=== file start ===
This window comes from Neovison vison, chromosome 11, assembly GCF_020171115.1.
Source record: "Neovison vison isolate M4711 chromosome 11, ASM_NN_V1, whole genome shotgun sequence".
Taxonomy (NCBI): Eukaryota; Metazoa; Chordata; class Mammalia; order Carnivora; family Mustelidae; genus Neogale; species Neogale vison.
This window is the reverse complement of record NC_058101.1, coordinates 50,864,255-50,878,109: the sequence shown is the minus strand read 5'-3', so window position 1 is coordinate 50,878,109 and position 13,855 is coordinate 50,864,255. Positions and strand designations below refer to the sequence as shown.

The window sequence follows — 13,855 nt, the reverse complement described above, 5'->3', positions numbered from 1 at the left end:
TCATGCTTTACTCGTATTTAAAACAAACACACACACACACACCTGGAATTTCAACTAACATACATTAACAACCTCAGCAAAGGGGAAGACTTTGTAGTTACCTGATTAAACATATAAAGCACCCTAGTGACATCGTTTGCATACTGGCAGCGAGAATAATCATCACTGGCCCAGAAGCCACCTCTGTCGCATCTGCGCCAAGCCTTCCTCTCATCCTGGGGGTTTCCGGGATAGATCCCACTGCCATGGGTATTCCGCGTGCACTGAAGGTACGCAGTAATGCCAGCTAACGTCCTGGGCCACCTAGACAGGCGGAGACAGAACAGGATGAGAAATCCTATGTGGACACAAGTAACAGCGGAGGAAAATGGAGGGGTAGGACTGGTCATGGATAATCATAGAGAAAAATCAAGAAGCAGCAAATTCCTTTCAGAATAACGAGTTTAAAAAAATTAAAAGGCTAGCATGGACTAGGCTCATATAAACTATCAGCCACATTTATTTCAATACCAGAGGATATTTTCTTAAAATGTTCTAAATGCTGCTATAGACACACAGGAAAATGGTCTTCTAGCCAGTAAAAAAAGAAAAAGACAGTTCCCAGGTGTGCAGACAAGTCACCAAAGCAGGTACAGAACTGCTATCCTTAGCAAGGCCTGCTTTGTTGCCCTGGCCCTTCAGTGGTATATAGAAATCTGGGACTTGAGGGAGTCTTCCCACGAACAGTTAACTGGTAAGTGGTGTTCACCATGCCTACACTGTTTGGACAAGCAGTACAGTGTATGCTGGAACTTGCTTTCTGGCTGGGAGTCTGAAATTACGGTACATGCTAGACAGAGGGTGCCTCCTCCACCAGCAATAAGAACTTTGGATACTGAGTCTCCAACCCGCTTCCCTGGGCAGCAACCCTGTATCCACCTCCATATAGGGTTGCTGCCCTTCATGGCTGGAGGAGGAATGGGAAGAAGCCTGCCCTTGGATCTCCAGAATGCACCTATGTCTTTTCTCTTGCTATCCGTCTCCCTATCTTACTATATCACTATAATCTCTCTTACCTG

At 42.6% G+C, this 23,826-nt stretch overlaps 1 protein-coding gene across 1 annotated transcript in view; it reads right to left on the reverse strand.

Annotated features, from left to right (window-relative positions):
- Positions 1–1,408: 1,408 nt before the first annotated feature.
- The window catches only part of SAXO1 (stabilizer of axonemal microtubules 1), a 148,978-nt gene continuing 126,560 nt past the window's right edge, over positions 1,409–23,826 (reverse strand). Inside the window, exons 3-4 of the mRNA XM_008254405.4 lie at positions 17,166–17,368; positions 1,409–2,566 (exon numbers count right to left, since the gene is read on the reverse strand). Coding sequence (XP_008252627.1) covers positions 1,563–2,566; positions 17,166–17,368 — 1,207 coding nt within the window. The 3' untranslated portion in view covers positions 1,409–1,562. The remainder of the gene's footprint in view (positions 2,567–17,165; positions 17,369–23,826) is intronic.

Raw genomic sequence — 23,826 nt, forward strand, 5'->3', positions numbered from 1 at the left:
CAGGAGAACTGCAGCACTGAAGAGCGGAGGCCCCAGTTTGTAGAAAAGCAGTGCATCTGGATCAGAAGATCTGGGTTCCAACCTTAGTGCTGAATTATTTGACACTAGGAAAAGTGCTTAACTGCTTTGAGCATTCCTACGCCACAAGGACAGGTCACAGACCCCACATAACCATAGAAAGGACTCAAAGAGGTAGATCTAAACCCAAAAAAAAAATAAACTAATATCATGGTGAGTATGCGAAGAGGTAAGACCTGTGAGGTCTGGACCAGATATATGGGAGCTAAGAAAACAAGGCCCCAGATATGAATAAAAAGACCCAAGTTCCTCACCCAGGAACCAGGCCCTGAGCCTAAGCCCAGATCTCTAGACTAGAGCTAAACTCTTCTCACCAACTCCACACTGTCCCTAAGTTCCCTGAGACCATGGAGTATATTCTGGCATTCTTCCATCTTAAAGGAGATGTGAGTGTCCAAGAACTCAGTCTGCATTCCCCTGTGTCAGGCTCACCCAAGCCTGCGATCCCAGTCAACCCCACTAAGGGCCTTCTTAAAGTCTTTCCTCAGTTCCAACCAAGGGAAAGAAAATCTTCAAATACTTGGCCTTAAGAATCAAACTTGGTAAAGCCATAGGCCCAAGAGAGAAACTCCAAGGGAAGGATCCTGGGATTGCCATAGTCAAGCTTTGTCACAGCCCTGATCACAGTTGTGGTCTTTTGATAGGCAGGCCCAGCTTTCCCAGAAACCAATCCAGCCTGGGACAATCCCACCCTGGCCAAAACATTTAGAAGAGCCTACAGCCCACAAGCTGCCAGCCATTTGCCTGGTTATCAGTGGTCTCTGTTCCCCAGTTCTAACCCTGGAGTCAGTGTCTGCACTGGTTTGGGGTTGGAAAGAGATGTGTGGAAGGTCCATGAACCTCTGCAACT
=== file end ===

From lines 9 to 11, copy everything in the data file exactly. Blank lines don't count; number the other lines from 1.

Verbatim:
- Positions 1–1,408: 1,408 nt before the first annotated feature.
- The window catches only part of SAXO1 (stabilizer of axonemal microtubules 1), a 148,978-nt gene continuing 126,560 nt past the window's right edge, over positions 1,409–23,826 (reverse strand). Inside the window, exons 3-4 of the mRNA XM_008254405.4 lie at positions 17,166–17,368; positions 1,409–2,566 (exon numbers count right to left, since the gene is read on the reverse strand). Coding sequence (XP_008252627.1) covers positions 1,563–2,566; positions 17,166–17,368 — 1,207 coding nt within the window. The 3' untranslated portion in view covers positions 1,409–1,562. The remainder of the gene's footprint in view (positions 2,567–17,165; positions 17,369–23,826) is intronic.

Raw genomic sequence — 23,826 nt, forward strand, 5'->3', positions numbered from 1 at the left: